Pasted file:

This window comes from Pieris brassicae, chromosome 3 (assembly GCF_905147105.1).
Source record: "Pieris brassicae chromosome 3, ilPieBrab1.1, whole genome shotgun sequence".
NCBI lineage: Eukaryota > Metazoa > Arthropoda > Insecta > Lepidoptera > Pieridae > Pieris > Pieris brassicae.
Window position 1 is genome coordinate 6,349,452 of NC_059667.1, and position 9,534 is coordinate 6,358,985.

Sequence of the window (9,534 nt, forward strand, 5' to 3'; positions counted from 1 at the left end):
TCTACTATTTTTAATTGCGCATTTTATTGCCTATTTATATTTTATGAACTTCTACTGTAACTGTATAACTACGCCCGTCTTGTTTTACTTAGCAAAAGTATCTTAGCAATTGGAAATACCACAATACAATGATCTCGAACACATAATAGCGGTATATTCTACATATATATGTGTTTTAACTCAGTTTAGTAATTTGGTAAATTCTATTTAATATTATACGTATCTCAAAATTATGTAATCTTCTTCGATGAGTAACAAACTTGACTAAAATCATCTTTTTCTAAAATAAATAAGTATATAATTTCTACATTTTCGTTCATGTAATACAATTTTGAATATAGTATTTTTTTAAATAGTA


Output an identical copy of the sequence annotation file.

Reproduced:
This window comes from Pieris brassicae, chromosome 3 (assembly GCF_905147105.1).
Source record: "Pieris brassicae chromosome 3, ilPieBrab1.1, whole genome shotgun sequence".
NCBI lineage: Eukaryota > Metazoa > Arthropoda > Insecta > Lepidoptera > Pieridae > Pieris > Pieris brassicae.
Window position 1 is genome coordinate 6,349,452 of NC_059667.1, and position 9,534 is coordinate 6,358,985.

Sequence of the window (9,534 nt, forward strand, 5' to 3'; positions counted from 1 at the left end):
TCTACTATTTTTAATTGCGCATTTTATTGCCTATTTATATTTTATGAACTTCTACTGTAACTGTATAACTACGCCCGTCTTGTTTTACTTAGCAAAAGTATCTTAGCAATTGGAAATACCACAATACAATGATCTCGAACACATAATAGCGGTATATTCTACATATATATGTGTTTTAACTCAGTTTAGTAATTTGGTAAATTCTATTTAATATTATACGTATCTCAAAATTATGTAATCTTCTTCGATGAGTAACAAACTTGACTAAAATCATCTTTTTCTAAAATAAATAAGTATATAATTTCTACATTTTCGTTCATGTAATACAATTTTGAATATAGTATTTTTTTAAATAGTA